DR: We post all our events on social media, which often get picked up by other Urban League chapters across the country. They post and then repost . . . and now we have a good following of folks who see our work and join us. Though the pandemic remains a nuisance, moving all our events to a virtual format has helped to bring together folks who would normally not participate. We create a community by welcoming everyone since we are all trying to achieve the common goals set forth by the Urban League. 

ARK: How did the pandemic or protests change or shift your life?

DR: Everything was moved online, which meant I had to adjust both my teaching and my events to an online format. I have taught online for many years, but the hard part was having to shift online in the middle of the semester, thus altering my pedagogy, particularly when many students did not have their books with them. Somehow I made it work, but revising three courses at the last minute to accommodate a global pandemic was no small feat. With my volunteer work, we created events that could be done online easily, but of course we always have to worry about hackers and/or technical difficulties. 

ARK: How did you find strength in some of the darkest hours this year?

DR: By knowing that “this too shall pass,” and nothing thrown in my way is insurmountable if I give it all my focus and energy. Moreover, I looked around at the ravishes of the pandemic and realized how lucky I am. While I did end up getting Covid-19 and was forced into quarantine, my symptoms were mild and did not require any hospital visits. I definitely count my blessings that I emerged from this atrocity relatively unscathed. Though friends have lost their loved ones, my son and mother are still alive and healthy, which pleases me to no end.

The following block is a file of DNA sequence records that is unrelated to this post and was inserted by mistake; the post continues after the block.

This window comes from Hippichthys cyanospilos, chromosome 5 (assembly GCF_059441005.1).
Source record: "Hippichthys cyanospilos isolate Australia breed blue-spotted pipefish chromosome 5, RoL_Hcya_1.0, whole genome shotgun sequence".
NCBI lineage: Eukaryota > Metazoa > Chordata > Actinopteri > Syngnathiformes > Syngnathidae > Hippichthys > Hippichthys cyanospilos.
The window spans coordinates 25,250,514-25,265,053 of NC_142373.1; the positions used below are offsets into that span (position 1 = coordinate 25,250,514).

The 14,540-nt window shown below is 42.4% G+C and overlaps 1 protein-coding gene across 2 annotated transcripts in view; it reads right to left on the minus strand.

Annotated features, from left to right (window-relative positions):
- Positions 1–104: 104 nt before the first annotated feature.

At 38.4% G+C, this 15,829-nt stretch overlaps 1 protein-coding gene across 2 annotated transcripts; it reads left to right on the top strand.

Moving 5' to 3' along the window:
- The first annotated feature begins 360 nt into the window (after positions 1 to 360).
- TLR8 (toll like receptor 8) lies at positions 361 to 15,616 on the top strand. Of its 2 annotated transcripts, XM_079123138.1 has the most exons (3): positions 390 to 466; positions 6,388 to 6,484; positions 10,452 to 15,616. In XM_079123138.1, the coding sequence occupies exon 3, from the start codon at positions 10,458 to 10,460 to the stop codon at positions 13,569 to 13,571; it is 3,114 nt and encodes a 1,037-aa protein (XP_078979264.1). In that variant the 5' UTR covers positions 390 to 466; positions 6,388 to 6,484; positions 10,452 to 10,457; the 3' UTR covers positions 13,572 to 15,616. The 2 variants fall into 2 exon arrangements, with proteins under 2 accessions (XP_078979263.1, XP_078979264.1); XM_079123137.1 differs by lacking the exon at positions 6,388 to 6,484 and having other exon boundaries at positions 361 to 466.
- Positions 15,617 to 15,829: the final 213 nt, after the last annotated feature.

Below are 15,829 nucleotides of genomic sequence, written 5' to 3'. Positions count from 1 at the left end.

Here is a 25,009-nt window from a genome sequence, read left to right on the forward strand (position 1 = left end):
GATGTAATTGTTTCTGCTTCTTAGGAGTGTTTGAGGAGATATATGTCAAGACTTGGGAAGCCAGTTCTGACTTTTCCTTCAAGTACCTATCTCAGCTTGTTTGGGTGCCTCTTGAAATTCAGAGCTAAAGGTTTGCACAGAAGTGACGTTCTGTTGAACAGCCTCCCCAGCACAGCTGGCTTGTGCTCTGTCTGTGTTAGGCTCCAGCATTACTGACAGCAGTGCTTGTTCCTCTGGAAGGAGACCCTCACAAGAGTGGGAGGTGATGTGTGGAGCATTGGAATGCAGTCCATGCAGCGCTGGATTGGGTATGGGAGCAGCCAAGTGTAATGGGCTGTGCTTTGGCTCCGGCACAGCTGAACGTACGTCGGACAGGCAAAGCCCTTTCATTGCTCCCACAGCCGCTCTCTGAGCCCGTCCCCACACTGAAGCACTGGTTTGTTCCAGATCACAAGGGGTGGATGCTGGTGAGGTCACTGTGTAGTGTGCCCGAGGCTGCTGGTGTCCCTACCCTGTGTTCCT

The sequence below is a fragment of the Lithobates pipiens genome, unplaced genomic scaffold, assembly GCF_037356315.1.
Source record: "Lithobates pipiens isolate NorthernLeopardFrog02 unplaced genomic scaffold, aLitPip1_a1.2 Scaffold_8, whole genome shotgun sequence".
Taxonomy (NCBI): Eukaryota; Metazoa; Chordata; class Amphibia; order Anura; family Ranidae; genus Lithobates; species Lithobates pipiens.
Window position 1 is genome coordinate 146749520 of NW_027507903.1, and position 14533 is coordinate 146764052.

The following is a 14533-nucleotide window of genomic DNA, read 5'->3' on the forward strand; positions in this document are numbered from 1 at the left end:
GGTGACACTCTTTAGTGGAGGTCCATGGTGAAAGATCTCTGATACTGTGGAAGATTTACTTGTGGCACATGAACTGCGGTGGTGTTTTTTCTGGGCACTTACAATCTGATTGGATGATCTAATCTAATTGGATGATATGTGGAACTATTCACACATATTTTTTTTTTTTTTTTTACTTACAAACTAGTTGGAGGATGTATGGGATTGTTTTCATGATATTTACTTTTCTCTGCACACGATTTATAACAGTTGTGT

ARK: Who or what gave you the courage to continue on? 

DR: My son Theo. I work incredibly hard to set him up for an easier life than the one I had. I grew up in the hood, in a single mother home on public assistance. I am diligent now to ensure my son does not have to face any of that.

ARK: Which of your accomplishments gives you joy? 

DR: Two come to mind immediately: I have completed a draft of my book on racial passing and psychoanalysis, which will be published by the University of Missouri Press next year. I have worked on it for a long time, so it’s good to see the light at the end of the tunnel. Also, I recently started my own business. After years of editing and proofreading works for free, I decided to monetize my skills and create a company where I can edit and proofread for a profit. So this month I launched DR. of Words, LLC. I will continue to grow my company and build a clientele of scholars and non scholars alike, who would benefit from my ability to edit and proofread their works.

ARK: What is a philosophy or idea that keeps you grounded? 

DR: “And this too shall pass” — again, I interpret this as nothing can stand in my way for long.

ARK: 2021 and forward is about reimagining and repair. What is your great imagining or construction of what the world must look like and be? 

DR: We have a new president, who actually listens to experts. I look forward to the new president restoring common sense, peace and stability in 2021.